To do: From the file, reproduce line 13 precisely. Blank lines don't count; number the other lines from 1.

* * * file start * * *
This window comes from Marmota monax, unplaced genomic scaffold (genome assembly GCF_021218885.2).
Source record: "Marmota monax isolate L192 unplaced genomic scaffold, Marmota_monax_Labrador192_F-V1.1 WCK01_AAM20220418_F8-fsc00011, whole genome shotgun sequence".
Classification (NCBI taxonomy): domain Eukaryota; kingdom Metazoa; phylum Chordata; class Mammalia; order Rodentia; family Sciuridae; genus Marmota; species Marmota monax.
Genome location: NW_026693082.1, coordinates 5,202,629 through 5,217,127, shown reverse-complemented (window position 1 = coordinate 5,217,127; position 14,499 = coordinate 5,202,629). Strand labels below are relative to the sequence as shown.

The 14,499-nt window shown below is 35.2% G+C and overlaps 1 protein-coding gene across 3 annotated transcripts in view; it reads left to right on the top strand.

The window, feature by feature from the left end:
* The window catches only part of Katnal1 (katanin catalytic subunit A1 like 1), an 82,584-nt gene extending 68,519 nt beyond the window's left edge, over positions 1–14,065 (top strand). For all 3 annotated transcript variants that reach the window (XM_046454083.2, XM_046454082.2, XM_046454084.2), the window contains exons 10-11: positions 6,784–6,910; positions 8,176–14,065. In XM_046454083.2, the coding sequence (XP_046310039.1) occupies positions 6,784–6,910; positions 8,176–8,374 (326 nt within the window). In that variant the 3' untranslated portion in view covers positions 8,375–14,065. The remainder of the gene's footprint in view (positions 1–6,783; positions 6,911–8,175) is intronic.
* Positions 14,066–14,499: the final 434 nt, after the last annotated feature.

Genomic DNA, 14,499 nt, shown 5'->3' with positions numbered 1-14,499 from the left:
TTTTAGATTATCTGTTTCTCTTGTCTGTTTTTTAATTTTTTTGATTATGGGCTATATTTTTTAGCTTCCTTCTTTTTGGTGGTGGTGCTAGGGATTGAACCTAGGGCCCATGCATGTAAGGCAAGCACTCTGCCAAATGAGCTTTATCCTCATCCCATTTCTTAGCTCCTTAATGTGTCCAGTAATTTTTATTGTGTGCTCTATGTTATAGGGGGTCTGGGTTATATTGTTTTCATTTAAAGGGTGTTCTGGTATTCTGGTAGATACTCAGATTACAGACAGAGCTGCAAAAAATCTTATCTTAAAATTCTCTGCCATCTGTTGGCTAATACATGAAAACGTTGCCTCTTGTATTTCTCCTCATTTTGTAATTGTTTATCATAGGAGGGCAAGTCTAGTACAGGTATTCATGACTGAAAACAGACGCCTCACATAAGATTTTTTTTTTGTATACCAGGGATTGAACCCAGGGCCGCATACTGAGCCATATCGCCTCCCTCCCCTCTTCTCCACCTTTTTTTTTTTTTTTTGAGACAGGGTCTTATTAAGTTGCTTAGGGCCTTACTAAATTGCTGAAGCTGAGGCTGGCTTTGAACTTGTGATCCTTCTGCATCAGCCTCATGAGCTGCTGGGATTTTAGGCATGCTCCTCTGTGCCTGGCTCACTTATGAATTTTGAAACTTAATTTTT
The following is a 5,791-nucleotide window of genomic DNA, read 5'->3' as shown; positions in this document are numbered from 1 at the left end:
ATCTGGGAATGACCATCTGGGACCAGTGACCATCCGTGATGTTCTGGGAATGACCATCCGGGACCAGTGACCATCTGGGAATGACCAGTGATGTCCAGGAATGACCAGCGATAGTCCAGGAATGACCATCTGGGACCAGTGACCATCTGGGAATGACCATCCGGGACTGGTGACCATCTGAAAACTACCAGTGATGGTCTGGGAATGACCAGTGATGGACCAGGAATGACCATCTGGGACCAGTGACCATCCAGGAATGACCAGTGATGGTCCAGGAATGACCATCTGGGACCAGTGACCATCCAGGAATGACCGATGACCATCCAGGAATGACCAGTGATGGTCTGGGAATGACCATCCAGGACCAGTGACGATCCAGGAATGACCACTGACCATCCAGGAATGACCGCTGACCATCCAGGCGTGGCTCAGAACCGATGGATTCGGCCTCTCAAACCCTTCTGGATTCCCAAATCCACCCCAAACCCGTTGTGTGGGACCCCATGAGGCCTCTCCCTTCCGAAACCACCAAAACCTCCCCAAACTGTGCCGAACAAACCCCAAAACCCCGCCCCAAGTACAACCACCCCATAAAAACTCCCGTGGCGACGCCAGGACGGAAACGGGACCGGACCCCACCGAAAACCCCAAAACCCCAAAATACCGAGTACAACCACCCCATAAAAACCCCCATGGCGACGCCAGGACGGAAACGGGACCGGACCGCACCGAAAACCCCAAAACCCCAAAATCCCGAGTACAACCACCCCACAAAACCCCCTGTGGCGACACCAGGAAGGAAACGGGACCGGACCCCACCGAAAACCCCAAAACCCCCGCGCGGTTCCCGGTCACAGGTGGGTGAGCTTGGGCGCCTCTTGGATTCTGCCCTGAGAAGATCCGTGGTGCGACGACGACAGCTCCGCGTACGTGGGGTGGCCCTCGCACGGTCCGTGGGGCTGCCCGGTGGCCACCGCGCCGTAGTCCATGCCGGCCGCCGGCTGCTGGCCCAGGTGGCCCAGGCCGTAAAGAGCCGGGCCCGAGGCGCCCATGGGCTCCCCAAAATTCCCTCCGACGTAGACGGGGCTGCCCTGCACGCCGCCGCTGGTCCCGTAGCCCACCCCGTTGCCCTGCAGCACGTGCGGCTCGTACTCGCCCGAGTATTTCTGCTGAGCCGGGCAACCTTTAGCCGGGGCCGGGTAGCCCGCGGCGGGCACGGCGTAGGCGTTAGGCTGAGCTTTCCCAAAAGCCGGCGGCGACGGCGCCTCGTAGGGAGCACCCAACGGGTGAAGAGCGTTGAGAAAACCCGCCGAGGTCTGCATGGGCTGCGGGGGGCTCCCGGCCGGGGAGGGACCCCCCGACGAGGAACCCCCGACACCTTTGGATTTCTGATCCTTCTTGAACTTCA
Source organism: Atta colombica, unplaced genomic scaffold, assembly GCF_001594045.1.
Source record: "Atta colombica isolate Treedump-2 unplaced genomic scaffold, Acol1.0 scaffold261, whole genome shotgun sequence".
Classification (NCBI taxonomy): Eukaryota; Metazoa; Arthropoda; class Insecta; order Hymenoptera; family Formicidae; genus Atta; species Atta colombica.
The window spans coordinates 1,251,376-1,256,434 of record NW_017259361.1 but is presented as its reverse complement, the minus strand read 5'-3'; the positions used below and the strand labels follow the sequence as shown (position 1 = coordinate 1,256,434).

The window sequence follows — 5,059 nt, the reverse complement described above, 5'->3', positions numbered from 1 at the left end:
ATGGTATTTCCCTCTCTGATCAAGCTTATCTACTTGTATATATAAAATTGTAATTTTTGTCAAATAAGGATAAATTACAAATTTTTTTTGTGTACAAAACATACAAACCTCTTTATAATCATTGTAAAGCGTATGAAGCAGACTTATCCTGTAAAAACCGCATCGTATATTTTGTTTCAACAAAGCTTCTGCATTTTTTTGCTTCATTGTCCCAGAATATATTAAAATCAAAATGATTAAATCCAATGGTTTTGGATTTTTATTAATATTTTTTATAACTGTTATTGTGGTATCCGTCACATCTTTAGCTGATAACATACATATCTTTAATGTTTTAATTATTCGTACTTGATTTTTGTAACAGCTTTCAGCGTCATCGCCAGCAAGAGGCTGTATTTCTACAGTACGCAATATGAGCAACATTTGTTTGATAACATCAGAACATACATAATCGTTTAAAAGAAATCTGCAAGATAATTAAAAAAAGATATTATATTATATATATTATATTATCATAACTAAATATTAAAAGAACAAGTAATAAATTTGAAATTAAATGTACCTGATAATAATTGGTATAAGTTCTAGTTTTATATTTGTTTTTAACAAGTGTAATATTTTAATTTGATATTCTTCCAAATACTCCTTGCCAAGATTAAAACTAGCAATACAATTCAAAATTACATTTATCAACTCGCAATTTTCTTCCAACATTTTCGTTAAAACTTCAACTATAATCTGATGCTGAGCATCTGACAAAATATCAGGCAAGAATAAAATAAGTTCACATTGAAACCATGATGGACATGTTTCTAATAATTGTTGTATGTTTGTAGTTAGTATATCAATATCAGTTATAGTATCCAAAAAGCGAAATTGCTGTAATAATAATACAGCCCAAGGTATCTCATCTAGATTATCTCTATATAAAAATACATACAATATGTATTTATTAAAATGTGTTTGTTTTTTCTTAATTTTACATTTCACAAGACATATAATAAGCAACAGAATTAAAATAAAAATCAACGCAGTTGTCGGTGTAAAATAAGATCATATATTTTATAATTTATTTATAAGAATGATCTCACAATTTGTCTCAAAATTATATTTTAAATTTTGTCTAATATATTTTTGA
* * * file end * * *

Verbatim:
Source organism: Atta colombica, unplaced genomic scaffold, assembly GCF_001594045.1.